The library is partnering with the academic community to:
The Pressbook platform is available to academics who wish to publish academic content under an open (Creative Commons) licence. Like traditional course materials, academics from across the world are using open textbooks to contribute to success outcomes for students through equitable access and cost savings.
Search for all Open Access resources from the Library catalogue. You can then filter your results by available 'Open Access' resources. Check the Creative Commons (CC) licence for details of how the content can be used.
Familiarise yourself with the OER Toolkit.
Review the benefits of using OER.
Familiarise yourself with Open Licensing and Attribution, and Best Practices in Fair Use of OER. Should it be required, see the Record of Permissions form to help track permissions to use Third Party Copyright content.
For staff wishing to adopt/adapt OER content, this concise OER Evaluation Checklist can be used to evaluate the OER material for its intended purpose.
See instructions for Library deposit in the OER Toolkit.
Review the Library FAQs on the topic of OER.
Open Educational Resources (OER) are teaching, learning and research materials in any medium - digital or otherwise - that reside in the public domain or have been released under an open licence, such as a Creative Commons Licence, or GNU General Public Licence, that permits no-cost access, use [a.k.a. adoption], adaptation and redistribution by others with no or limited restrictions.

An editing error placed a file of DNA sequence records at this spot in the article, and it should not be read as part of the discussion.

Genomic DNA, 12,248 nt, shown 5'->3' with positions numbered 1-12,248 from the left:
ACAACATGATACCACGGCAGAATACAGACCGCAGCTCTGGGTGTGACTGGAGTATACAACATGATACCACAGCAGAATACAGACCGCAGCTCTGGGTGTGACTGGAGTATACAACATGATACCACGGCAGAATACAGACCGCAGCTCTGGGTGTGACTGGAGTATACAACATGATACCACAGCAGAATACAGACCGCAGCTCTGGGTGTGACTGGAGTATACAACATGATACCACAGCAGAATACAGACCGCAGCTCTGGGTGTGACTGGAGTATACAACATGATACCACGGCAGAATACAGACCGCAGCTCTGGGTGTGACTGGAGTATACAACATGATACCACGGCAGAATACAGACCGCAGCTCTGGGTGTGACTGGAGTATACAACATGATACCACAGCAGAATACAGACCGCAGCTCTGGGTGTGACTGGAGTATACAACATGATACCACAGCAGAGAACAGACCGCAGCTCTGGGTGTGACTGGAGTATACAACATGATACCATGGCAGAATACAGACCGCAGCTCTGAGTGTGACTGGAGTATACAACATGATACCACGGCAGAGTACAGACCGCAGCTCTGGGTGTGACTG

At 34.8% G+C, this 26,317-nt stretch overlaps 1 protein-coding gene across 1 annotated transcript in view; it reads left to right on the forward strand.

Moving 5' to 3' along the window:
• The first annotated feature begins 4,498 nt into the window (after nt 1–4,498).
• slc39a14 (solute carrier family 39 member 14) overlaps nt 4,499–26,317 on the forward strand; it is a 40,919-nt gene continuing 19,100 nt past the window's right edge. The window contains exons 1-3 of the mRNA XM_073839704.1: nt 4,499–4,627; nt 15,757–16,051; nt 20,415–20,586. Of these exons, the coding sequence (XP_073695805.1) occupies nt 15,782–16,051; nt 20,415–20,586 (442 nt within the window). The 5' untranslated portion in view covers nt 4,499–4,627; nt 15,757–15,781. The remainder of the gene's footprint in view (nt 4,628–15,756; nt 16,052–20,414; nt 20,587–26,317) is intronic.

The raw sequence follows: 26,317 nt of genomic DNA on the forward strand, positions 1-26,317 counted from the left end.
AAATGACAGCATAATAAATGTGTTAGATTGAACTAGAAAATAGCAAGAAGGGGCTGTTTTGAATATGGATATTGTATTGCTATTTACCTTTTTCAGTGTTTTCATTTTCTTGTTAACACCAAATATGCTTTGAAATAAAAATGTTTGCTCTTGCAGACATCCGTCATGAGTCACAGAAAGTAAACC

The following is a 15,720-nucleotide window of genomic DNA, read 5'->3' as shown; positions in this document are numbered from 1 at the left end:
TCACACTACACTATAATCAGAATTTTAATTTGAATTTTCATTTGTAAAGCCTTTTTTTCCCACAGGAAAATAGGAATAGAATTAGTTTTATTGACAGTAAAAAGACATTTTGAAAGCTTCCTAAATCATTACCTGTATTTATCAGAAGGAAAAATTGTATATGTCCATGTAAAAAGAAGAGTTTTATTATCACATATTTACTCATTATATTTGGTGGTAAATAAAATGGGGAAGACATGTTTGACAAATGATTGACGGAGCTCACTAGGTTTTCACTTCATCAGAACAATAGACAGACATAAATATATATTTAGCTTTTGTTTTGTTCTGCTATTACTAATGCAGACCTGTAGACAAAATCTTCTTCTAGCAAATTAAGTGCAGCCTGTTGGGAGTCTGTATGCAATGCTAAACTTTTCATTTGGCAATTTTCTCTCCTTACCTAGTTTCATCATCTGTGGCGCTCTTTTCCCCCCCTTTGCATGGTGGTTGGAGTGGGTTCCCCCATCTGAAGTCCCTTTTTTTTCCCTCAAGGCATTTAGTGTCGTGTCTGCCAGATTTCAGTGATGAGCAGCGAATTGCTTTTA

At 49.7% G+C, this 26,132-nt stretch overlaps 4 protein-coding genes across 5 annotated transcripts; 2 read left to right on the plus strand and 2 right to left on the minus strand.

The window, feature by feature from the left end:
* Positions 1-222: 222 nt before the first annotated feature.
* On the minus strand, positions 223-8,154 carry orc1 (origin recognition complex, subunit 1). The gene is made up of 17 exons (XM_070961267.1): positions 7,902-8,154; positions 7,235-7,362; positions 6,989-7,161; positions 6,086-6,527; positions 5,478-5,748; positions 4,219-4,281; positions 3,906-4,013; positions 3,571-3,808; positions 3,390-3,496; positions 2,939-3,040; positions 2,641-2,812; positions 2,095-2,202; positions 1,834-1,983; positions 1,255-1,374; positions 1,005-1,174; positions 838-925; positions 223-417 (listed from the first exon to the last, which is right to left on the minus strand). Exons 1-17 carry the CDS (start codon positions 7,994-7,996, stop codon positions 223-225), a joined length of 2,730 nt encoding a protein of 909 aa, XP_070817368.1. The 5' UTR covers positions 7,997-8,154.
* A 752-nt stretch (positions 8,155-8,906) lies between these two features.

Below are four key categories of resources that are often considered to fall outside the definition of what is truly OER. Of course, the best mix of materials to meet any given set of learning outcomes will vary, and may include a combination of OER and the materials listed below. The key is knowing which resources will best meet your objectives for instruction, and for learners.
Through open licensing, the mission of the OER movement is to encourage the full range of the “5 Rs” permissions of use (see prior tab). Some argue that unless an open licence allows for adaptations, then the resource is not truly OER.
The image below positions Creative Commons Licenses on a spectrum from more to less open. As depicted, resources that are licensed ND (No Derivatives), are in some cases considered not to be OER.
Attribution: The Six Creative Commons Licences image is a derivative of an image in Keynote Slides (November 2014) by Cable Green licensed under CC BY 4.0.
All the available resources on the web that you may have access to, but that are not in the public domain, or do not carry a Creative Commons licence or other open licence, are not OER.
A library’s subscription-based resources (journals, videos, and other materials), while accessible to students and academics, are also not OER. This is because their use in education may be limited by licence agreements.
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Open access is an important concept, which is related to – but distinct from – that of OER. Open access typically refers to research publications of some kind released under an open licence that allows for their free access and use (definition from Basic Guide to Open Educational Resources, 2015).
Open access publications do not usually allow for adaptation and remixing. While open access articles are freely accessible, authors may retain their copyright and/or assign rights to publishers or users, so permission may be needed for copying and adaptation.
More information about Open Access:
© Western Sydney University, unless otherwise attributed.
Library guide created by Western Sydney University Library staff is licenced under a Creative Commons Attribution 4.0 International (CC BY)